Researchers reveal inner nuclear membrane protein as positive regulator in breast cancer metastasis
The nuclear envelope (NE) is composed of the outer nuclear membrane (ONM) and the inner nuclear membrane (INM), which are separated by the perinuclear space and joined at nuclear pore complexes. INM proteins play crucial roles in cell cycle regulation, DNA repair, aging, and cell migration of tumor formation and progression. However, the specific INM proteins and INM protein-based mechanisms contributing to cancer aggressiveness remain to be investigated.
In a study published in Oncogene, a team of researchers led by Li Jia from Shanghai Institute of Materia Medica of the Chinese Academy of Sciences discovered a novel INM protein transmembrane protein 201 (TMEM201) promoting breast cancer metastasis.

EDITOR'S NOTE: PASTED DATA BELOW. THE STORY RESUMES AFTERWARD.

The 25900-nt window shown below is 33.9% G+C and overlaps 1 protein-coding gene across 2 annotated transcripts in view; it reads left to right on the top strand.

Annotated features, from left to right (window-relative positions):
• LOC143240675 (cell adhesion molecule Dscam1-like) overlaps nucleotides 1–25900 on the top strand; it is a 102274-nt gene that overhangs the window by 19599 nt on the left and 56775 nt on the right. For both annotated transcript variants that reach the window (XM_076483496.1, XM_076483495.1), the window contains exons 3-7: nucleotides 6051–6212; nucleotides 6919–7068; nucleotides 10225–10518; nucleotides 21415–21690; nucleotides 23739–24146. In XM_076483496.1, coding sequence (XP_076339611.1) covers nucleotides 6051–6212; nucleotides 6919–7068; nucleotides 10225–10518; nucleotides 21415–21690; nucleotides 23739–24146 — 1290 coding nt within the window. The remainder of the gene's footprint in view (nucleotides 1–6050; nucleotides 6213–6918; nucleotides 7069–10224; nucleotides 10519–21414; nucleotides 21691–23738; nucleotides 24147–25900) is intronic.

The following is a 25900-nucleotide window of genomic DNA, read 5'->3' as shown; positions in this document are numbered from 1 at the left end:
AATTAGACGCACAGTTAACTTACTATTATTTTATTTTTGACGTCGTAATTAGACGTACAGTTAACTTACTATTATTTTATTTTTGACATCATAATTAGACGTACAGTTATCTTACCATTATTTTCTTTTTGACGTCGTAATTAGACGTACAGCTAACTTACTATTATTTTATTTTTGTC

In addition to classical functions of providing physical strength and stability to protect nucleus, INM proteins link to cancer pathogenesis.
In this study, the researchers found that TMEM201, a type III INM protein, was highly expressed and predicted poor breast cancer survival in invasive breast cancer. They then studied the increased expression of TMEM201 which promoted TGFβ-mediated epithelial-to-mesenchymal transition (EMT) facilitating the migration, invasion, and survival properties of BC cells. Study showed that TMEM201 physically interacted with SMAD2/3 and was required for SMAD2/3 phosphorylation.
These results revealed the role of specific INM protein in metastasis of aggressive BC, and suggested a potential therapeutic strategy for the poor-prognosis disease.
This study not only reveals that INM protein TMEM201 acts as a positive regulator of TGFβ signaling by interacting with SMAD2/3 in breast cancer metastasis, but also broaden the understanding of INM protein involvement in cancer cell biology and oncology as a whole.